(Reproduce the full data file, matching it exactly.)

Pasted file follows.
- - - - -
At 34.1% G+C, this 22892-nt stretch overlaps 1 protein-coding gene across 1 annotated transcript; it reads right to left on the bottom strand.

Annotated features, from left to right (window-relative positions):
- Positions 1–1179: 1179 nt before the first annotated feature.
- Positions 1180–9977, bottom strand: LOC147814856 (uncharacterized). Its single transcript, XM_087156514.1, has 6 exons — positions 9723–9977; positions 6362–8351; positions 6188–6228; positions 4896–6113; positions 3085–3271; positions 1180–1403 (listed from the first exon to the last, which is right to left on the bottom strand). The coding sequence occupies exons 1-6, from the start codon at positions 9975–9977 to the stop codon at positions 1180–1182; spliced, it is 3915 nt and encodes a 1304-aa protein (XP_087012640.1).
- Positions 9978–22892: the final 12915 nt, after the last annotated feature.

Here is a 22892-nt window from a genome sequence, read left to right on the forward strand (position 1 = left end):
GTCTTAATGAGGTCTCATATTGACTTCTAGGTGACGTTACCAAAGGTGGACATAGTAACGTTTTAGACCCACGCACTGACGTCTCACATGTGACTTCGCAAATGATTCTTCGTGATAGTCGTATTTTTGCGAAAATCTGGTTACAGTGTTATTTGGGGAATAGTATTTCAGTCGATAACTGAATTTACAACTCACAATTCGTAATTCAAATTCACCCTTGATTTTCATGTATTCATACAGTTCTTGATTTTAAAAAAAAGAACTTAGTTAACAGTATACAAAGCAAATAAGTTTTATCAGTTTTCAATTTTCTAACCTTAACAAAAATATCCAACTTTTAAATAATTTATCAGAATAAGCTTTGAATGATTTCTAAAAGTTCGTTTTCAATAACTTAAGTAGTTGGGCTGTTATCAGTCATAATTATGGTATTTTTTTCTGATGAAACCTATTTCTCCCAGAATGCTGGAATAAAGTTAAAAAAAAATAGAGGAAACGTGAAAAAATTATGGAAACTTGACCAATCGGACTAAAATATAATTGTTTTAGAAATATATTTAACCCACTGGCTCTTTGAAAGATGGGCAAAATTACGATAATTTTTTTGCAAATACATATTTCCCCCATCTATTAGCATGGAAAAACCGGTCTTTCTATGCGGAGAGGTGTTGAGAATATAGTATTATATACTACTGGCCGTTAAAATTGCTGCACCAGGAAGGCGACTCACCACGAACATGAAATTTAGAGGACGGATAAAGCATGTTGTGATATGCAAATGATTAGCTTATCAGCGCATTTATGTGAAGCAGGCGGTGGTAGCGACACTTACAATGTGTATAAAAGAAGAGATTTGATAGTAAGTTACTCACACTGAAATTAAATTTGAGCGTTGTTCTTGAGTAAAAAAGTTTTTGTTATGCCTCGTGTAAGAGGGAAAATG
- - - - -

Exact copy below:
At 34.1% G+C, this 22892-nt stretch overlaps 1 protein-coding gene across 1 annotated transcript; it reads right to left on the bottom strand.

Annotated features, from left to right (window-relative positions):
- Positions 1–1179: 1179 nt before the first annotated feature.
- Positions 1180–9977, bottom strand: LOC147814856 (uncharacterized). Its single transcript, XM_087156514.1, has 6 exons — positions 9723–9977; positions 6362–8351; positions 6188–6228; positions 4896–6113; positions 3085–3271; positions 1180–1403 (listed from the first exon to the last, which is right to left on the bottom strand). The coding sequence occupies exons 1-6, from the start codon at positions 9975–9977 to the stop codon at positions 1180–1182; spliced, it is 3915 nt and encodes a 1304-aa protein (XP_087012640.1).
- Positions 9978–22892: the final 12915 nt, after the last annotated feature.

Here is a 22892-nt window from a genome sequence, read left to right on the forward strand (position 1 = left end):
GTCTTAATGAGGTCTCATATTGACTTCTAGGTGACGTTACCAAAGGTGGACATAGTAACGTTTTAGACCCACGCACTGACGTCTCACATGTGACTTCGCAAATGATTCTTCGTGATAGTCGTATTTTTGCGAAAATCTGGTTACAGTGTTATTTGGGGAATAGTATTTCAGTCGATAACTGAATTTACAACTCACAATTCGTAATTCAAATTCACCCTTGATTTTCATGTATTCATACAGTTCTTGATTTTAAAAAAAAGAACTTAGTTAACAGTATACAAAGCAAATAAGTTTTATCAGTTTTCAATTTTCTAACCTTAACAAAAATATCCAACTTTTAAATAATTTATCAGAATAAGCTTTGAATGATTTCTAAAAGTTCGTTTTCAATAACTTAAGTAGTTGGGCTGTTATCAGTCATAATTATGGTATTTTTTTCTGATGAAACCTATTTCTCCCAGAATGCTGGAATAAAGTTAAAAAAAAATAGAGGAAACGTGAAAAAATTATGGAAACTTGACCAATCGGACTAAAATATAATTGTTTTAGAAATATATTTAACCCACTGGCTCTTTGAAAGATGGGCAAAATTACGATAATTTTTTTGCAAATACATATTTCCCCCATCTATTAGCATGGAAAAACCGGTCTTTCTATGCGGAGAGGTGTTGAGAATATAGTATTATATACTACTGGCCGTTAAAATTGCTGCACCAGGAAGGCGACTCACCACGAACATGAAATTTAGAGGACGGATAAAGCATGTTGTGATATGCAAATGATTAGCTTATCAGCGCATTTATGTGAAGCAGGCGGTGGTAGCGACACTTACAATGTGTATAAAAGAAGAGATTTGATAGTAAGTTACTCACACTGAAATTAAATTTGAGCGTTGTTCTTGAGTAAAAAAGTTTTTGTTATGCCTCGTGTAAGAGGGAAAATG